Eco-Friendly and Money-Saving Cleaning Tips

Eco-Friendly and Money-Saving Cleaning Tips

For many cleaning jobs you need to look no further than your kitchen cupboards. If you’ve got a box of baking soda, a bottle of vinegar and a lemon, you’ve got what you need to clean most of your house.

Baking Soda:

Baking soda is nontoxic, earth-friendly, multi-purpose and cheap. A few ideas to keep your home baking soda fresh include:

* Sprinkle onto carpets and rugs, let sit for 15 minutes then vacuum away dirt and odors.

* Add 1/4 cup to a load of laundry to help remove grease and freshen clothes.

* Sprinkle in the sink and bathtub, make a paste with water and use as a safe, gentle scouring powder.

* Spill some grease during cooking? Put a bit of baking soda on the mess, rub with a dry cloth and rinse with water.

* Buy in bulk.


White distilled vinegar kills mold, bacteria and germs and is a great way to avoid using harsh chemicals.

* Before you step in the shower and turn on the water, spray the shower door with full-strength vinegar to help ensure hard water deposits won’t stick to glass.

* Clean grout by letting full-strength vinegar sit on it for a few minutes then scrub with an old toothbrush.

* Clean your drain safely using 1 cup baking soda and 1 cup hot vinegar. Pour both down the drain, let foam for five minutes and flush with hot water.

* Clean your microwave by bringing 1/2 cup vinegar and 1/2 cup water to a boil inside (remember to use a microwave safe bowl). Anything inside will just wipe clean.


The acid in lemon juice makes a great (and good smelling) bleach alternative.

* Remove stains from a countertop by allowing lemon juice to sit on the stain for five minutes. Scrub with baking soda and watch the stain disappear.

* Stain on a white T-shirt? Squeeze some lemon juice onto the stain, let the garment dry in the sun and the stain will be bleached away.

* Add a few lemon peels to the garbage disposal and run it with hot water for the freshest smelling drain you’ve ever had.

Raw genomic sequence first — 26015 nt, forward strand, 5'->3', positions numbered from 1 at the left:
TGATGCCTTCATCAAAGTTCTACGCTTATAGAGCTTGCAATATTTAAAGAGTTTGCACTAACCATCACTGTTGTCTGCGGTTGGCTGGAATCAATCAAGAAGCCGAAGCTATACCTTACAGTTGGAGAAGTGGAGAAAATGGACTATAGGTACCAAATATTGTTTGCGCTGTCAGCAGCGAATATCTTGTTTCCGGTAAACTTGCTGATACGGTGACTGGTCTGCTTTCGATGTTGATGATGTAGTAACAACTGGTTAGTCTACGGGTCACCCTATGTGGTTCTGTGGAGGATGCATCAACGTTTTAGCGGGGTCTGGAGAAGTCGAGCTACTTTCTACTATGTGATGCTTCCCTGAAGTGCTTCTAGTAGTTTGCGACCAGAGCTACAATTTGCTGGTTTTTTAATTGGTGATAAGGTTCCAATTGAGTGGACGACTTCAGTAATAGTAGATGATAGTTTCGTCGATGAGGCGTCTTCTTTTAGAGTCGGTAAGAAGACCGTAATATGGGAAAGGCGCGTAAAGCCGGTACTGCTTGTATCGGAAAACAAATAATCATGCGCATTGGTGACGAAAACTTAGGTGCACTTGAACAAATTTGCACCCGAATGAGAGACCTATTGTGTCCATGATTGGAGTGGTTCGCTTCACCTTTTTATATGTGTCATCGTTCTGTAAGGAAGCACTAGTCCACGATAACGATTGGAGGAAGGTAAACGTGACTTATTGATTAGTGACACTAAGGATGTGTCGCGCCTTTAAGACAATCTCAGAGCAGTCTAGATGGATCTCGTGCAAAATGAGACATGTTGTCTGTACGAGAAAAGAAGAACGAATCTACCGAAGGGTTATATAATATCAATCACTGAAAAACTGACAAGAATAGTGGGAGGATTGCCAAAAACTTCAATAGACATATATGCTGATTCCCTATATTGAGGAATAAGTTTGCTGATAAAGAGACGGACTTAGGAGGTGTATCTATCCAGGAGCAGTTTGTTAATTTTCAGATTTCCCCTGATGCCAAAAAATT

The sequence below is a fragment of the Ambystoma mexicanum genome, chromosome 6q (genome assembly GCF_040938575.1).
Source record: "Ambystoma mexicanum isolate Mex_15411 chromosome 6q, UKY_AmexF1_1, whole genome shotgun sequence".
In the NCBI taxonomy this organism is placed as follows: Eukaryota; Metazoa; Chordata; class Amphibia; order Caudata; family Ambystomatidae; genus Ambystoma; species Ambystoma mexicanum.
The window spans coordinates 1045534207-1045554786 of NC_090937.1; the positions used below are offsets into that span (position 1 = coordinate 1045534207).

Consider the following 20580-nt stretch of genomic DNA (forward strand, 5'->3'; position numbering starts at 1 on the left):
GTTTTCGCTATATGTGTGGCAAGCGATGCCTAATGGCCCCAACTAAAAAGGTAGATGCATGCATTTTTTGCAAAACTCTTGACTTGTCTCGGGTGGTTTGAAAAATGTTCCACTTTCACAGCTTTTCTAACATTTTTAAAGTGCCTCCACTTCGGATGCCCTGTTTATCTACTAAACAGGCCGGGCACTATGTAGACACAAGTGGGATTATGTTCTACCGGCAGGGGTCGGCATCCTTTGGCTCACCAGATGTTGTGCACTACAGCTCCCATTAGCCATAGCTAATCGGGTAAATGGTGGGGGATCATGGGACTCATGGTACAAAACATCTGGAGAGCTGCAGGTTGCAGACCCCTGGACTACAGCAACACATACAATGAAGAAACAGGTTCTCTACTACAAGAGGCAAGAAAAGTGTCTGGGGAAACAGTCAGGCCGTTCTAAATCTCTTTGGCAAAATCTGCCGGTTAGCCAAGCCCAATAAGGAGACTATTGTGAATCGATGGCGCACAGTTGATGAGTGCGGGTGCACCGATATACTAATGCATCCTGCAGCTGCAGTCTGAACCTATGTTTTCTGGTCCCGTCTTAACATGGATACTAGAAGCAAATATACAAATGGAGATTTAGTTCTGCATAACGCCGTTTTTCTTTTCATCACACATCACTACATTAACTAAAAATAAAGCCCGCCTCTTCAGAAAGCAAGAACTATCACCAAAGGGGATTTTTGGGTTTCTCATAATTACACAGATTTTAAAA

For jobs where you need to purchase cleaning products, like dish washing detergent, look for products that are safe for your family and the planet.

With a little ingenuity, consideration for the planet and a bit of elbow grease, it’s possible to save a great deal of money and get rid of the other types of grease that invade your home.

The Author:

Wave 2X Ultra High Performance Auto Dishwashing Gel is plant-based, which means it’s safe. It’s concentrated, so you use half as much as other dishwashing liquids and also includes a built-in rinse aid eliminating the need for an additional product. For more information visit

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  1. Wooden Deck Cleaning

    Here’s a tip that I found to work so good, I tell everyone to clean their decks this way. Its like magic.

    Ingredients: Pure bleach.

    Yep, thats right, try it on plain old weathered wood,just spray it on with a sprayer and see the magic before your eyes. With all the products out there for decks,that don’t work, I found bleach to be the only thing that you could see a difference in the wood after cleaning.

    Furthermore, you don’t even have to scrub the wood. Magically it cleans on contact and seems not to harm the wood that I can see.